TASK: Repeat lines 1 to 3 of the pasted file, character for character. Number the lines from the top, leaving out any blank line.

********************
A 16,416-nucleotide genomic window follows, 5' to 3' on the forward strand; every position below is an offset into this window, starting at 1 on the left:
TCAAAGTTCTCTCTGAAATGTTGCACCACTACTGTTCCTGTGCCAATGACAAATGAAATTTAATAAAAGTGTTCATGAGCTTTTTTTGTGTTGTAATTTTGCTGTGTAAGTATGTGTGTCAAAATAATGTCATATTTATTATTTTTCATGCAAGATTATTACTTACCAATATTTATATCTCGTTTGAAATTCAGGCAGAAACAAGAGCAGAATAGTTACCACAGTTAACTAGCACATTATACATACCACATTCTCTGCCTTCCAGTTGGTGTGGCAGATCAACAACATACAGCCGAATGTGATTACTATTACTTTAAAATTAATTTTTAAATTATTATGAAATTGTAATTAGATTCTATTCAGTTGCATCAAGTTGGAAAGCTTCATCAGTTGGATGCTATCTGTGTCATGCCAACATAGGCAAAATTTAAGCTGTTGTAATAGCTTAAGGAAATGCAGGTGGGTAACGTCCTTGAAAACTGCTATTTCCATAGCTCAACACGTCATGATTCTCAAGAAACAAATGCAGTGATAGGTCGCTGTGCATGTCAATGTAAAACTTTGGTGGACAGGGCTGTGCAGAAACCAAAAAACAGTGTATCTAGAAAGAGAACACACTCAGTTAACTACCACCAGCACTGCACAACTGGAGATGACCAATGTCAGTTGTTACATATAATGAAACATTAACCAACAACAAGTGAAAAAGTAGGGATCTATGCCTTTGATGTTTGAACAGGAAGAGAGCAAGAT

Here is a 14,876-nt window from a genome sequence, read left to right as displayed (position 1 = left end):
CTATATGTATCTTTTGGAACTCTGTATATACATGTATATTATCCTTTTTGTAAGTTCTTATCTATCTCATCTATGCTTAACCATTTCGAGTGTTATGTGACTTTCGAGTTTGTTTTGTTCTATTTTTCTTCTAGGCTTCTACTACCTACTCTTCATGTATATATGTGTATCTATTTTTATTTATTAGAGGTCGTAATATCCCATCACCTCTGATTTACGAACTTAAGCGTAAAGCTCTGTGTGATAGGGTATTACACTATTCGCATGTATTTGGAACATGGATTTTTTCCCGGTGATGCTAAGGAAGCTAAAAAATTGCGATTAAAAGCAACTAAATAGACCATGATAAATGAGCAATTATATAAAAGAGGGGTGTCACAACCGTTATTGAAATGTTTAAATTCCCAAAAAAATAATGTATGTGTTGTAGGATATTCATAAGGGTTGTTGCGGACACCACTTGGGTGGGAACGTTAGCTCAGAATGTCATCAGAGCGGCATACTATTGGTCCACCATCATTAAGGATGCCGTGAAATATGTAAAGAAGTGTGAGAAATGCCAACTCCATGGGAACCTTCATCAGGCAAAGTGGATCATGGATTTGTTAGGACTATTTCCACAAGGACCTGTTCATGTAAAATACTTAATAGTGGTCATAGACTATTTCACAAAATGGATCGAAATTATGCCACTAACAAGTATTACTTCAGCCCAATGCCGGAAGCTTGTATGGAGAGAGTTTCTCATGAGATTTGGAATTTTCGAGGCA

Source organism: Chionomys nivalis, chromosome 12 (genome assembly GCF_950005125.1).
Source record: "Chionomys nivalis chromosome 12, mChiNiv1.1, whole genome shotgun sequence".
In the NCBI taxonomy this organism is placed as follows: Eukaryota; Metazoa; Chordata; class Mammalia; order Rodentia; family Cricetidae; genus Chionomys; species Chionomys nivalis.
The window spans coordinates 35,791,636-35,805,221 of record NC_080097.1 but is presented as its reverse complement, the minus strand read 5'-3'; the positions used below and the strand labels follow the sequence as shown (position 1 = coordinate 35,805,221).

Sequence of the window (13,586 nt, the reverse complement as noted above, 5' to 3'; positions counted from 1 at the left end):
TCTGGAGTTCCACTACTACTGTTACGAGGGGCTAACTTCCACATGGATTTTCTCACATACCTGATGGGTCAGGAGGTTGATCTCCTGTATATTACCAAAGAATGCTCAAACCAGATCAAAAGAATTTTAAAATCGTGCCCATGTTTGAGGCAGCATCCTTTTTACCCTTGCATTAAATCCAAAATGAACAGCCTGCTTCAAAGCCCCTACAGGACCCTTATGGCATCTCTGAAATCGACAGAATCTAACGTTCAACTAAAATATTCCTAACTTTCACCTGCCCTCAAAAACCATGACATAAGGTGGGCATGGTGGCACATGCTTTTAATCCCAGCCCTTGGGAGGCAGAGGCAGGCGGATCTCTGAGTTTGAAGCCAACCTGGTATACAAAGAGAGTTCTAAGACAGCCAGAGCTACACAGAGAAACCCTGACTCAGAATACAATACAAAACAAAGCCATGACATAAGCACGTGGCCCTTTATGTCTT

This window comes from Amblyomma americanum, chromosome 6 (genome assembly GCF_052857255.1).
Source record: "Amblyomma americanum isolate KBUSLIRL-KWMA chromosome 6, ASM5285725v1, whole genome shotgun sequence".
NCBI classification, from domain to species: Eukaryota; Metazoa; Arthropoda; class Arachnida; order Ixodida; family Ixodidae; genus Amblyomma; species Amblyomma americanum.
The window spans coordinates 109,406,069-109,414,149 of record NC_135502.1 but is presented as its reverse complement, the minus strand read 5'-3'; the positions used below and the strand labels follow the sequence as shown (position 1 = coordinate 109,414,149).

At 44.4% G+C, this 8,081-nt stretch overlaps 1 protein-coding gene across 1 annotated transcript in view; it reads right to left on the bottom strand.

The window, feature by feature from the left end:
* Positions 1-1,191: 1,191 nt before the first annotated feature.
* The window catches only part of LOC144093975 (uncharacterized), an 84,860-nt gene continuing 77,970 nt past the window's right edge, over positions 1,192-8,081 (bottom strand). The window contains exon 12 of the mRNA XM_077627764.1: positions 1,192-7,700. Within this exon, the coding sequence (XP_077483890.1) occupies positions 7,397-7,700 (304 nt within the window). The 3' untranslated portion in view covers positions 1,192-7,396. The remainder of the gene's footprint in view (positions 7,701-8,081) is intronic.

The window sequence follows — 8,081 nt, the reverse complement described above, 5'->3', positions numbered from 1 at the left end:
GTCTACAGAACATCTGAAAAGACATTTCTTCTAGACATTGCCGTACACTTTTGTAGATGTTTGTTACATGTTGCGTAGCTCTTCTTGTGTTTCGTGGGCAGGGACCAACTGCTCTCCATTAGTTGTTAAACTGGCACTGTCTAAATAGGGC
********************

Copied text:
A 16,416-nucleotide genomic window follows, 5' to 3' on the forward strand; every position below is an offset into this window, starting at 1 on the left:
TCAAAGTTCTCTCTGAAATGTTGCACCACTACTGTTCCTGTGCCAATGACAAATGAAATTTAATAAAAGTGTTCATGAGCTTTTTTTGTGTTGTAATTTTGCTGTGTAAGTATGTGTGTCAAAATAATGTCATATTTATTATTTTTCATGCAAGATTATTACTTACCAATATTTATATCTCGTTTGAAATTCAGGCAGAAACAAGAGCAGAATAGTTACCACAGTTAACTAGCACATTATACATACCACATTCTCTGCCTTCCAGTTGGTGTGGCAGATCAACAACATACAGCCGAATGTGATTACTATTACTTTAAAATTAATTTTTAAATTATTATGAAATTGTAATTAGATTCTATTCAGTTGCATCAAGTTGGAAAGCTTCATCAGTTGGATGCTATCTGTGTCATGCCAACATAGGCAAAATTTAAGCTGTTGTAATAGCTTAAGGAAATGCAGGTGGGTAACGTCCTTGAAAACTGCTATTTCCATAGCTCAACACGTCATGATTCTCAAGAAACAAATGCAGTGATAGGTCGCTGTGCATGTCAATGTAAAACTTTGGTGGACAGGGCTGTGCAGAAACCAAAAAACAGTGTATCTAGAAAGAGAACACACTCAGTTAACTACCACCAGCACTGCACAACTGGAGATGACCAATGTCAGTTGTTACATATAATGAAACATTAACCAACAACAAGTGAAAAAGTAGGGATCTATGCCTTTGATGTTTGAACAGGAAGAGAGCAAGAT

Here is a 14,876-nt window from a genome sequence, read left to right as displayed (position 1 = left end):